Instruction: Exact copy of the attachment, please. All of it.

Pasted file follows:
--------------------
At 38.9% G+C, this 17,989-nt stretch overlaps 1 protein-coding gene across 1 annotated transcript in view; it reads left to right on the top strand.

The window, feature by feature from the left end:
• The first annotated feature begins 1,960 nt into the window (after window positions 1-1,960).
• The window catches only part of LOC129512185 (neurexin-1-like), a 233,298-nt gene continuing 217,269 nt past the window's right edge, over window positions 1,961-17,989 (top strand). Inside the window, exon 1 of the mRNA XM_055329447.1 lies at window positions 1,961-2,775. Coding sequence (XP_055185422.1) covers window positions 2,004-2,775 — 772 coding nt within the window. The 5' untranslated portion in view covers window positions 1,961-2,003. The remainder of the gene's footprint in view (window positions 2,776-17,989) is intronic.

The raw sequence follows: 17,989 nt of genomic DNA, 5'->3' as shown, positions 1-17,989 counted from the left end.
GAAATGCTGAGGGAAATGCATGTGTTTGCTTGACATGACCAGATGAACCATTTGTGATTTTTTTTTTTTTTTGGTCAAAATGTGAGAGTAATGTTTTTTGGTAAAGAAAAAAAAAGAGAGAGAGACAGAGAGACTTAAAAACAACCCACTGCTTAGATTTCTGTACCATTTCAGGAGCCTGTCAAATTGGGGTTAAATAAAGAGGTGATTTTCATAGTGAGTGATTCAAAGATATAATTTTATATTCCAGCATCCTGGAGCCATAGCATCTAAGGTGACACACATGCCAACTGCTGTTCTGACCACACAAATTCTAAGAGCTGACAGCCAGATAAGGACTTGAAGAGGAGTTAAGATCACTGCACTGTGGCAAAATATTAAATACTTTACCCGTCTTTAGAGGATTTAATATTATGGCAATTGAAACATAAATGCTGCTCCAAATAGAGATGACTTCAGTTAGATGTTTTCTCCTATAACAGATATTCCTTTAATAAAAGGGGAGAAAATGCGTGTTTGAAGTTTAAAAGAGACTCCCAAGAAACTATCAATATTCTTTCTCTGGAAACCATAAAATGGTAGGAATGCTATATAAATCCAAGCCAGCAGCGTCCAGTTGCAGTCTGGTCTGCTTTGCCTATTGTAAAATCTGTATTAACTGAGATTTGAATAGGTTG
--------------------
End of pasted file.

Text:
At 38.9% G+C, this 17,989-nt stretch overlaps 1 protein-coding gene across 1 annotated transcript in view; it reads left to right on the top strand.

The window, feature by feature from the left end:
• The first annotated feature begins 1,960 nt into the window (after window positions 1-1,960).
• The window catches only part of LOC129512185 (neurexin-1-like), a 233,298-nt gene continuing 217,269 nt past the window's right edge, over window positions 1,961-17,989 (top strand). Inside the window, exon 1 of the mRNA XM_055329447.1 lies at window positions 1,961-2,775. Coding sequence (XP_055185422.1) covers window positions 2,004-2,775 — 772 coding nt within the window. The 5' untranslated portion in view covers window positions 1,961-2,003. The remainder of the gene's footprint in view (window positions 2,776-17,989) is intronic.

The raw sequence follows: 17,989 nt of genomic DNA, 5'->3' as shown, positions 1-17,989 counted from the left end.
GAAATGCTGAGGGAAATGCATGTGTTTGCTTGACATGACCAGATGAACCATTTGTGATTTTTTTTTTTTTTTGGTCAAAATGTGAGAGTAATGTTTTTTGGTAAAGAAAAAAAAAGAGAGAGAGACAGAGAGACTTAAAAACAACCCACTGCTTAGATTTCTGTACCATTTCAGGAGCCTGTCAAATTGGGGTTAAATAAAGAGGTGATTTTCATAGTGAGTGATTCAAAGATATAATTTTATATTCCAGCATCCTGGAGCCATAGCATCTAAGGTGACACACATGCCAACTGCTGTTCTGACCACACAAATTCTAAGAGCTGACAGCCAGATAAGGACTTGAAGAGGAGTTAAGATCACTGCACTGTGGCAAAATATTAAATACTTTACCCGTCTTTAGAGGATTTAATATTATGGCAATTGAAACATAAATGCTGCTCCAAATAGAGATGACTTCAGTTAGATGTTTTCTCCTATAACAGATATTCCTTTAATAAAAGGGGAGAAAATGCGTGTTTGAAGTTTAAAAGAGACTCCCAAGAAACTATCAATATTCTTTCTCTGGAAACCATAAAATGGTAGGAATGCTATATAAATCCAAGCCAGCAGCGTCCAGTTGCAGTCTGGTCTGCTTTGCCTATTGTAAAATCTGTATTAACTGAGATTTGAATAGGTTG